Parents don’t think of it this way, but children’s day care is an industry ripe for consolidation. And Bright Horizons Family Solutions (BFAM) has been on something of a tear this year.
The nation’s only publicly traded provider of employer-sponsored day care announced its second major acquisition in three months on Monday, spending $53 million for Children’s Choice Learning Centers, a Dallas-based rival that runs 49 centers for employers including MGM Resorts International (MGM), Wake Forest University, and the federal government. In April the company paid about $70 million for Kidsunlimited, which has 64 centers in England and Scotland. Last year, Bright Horizons, then closely held, bought London’s Casterbridge Nurseries, which operates 27 centers. Bright Horizons also has locations in Canada, Ireland, the Netherlands, and India, with more than 800 total.
That’s a lot for a single day care provider, but peanuts compared with the market. There are more than 64,000 child-care centers in the U.S. alone, most of which are small businesses with a handful of locations at most. That may be changing, as the Affordable Care Act will compel some of these family-run day cares to provide health insurance for their workers. Bright Horizons hopes that, rather than absorb the higher costs, they will sell. To that end, the company has set up a dedicated
e-mail address for day care owners to contact Bright Horizons about a sale. (Full disclosure: The company provides child-care services to Bloomberg LP, the parent company of Bloomberg Businessweek; I’m a dad.)
“It’s almost like fishing in an aquarium,” Jefferies analyst Dan Dolev says of potential acquisitions. “It’s very easy to find these smaller guys.” In its latest earnings report, Watertown (Mass.)-based Bright Horizons forecast revenue to increase 10 percent to 13 percent this year, driven heavily by acquisitions. Dolev predicts that roughly a third of the company’s 2013 sales growth will come from M&A.
That seems to be working so far. Bright Horizons went public in January, four years after private equity firm Bain Capital took it private in a leveraged buyout. Shares have gained 25 percent since the IPO price of $22, to $35.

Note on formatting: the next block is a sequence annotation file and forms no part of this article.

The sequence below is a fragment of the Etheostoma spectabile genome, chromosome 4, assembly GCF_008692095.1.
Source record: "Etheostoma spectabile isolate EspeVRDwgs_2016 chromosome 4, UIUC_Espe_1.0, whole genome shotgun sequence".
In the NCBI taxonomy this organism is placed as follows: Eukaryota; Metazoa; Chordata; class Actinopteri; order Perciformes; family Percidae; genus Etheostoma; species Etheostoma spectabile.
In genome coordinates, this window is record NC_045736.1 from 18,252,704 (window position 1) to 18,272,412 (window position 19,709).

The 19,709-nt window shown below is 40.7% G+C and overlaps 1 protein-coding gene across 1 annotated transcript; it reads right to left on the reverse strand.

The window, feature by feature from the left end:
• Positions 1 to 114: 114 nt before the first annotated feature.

Even so, the business carries inherent risks—it’s highly dependent on the state of the economy and how many employers choose to fund such care; it’s seasonal and summer is slow; and it carries all the liability involved with watching someone’s child. Bright Horizons also struggles with enrollment, at around 70 percent capacity, below what it enjoyed before the 2008 financial crisis and recession. Moreover, if President Barack Obama succeeds in expanding federal funding of early childhood education, as he outlined in the 2013 State of the Union, that could both depress the rates Bright Horizons charges and give parents new, less-expensive alternatives.
The company tends to benefit from a “seal of approval” effect. Large companies that contract with Bright Horizons serve as a certification of sorts for other employers seeking to add child-care benefits, according to Rachel Connelly, a Bowdoin economics professor who studies the economics of child care. Connelly spoke to investors on a Jefferies call earlier this month.
“This is a pretty sticky business model,” Dolev says. “Trust is important. This is where you really get to what the word ‘trust’ means—when you manage kids’ lives.” Investors, for their part, will be trusting that Bright Horizons can continue finding a steady stream of suitable day care centers to purchase.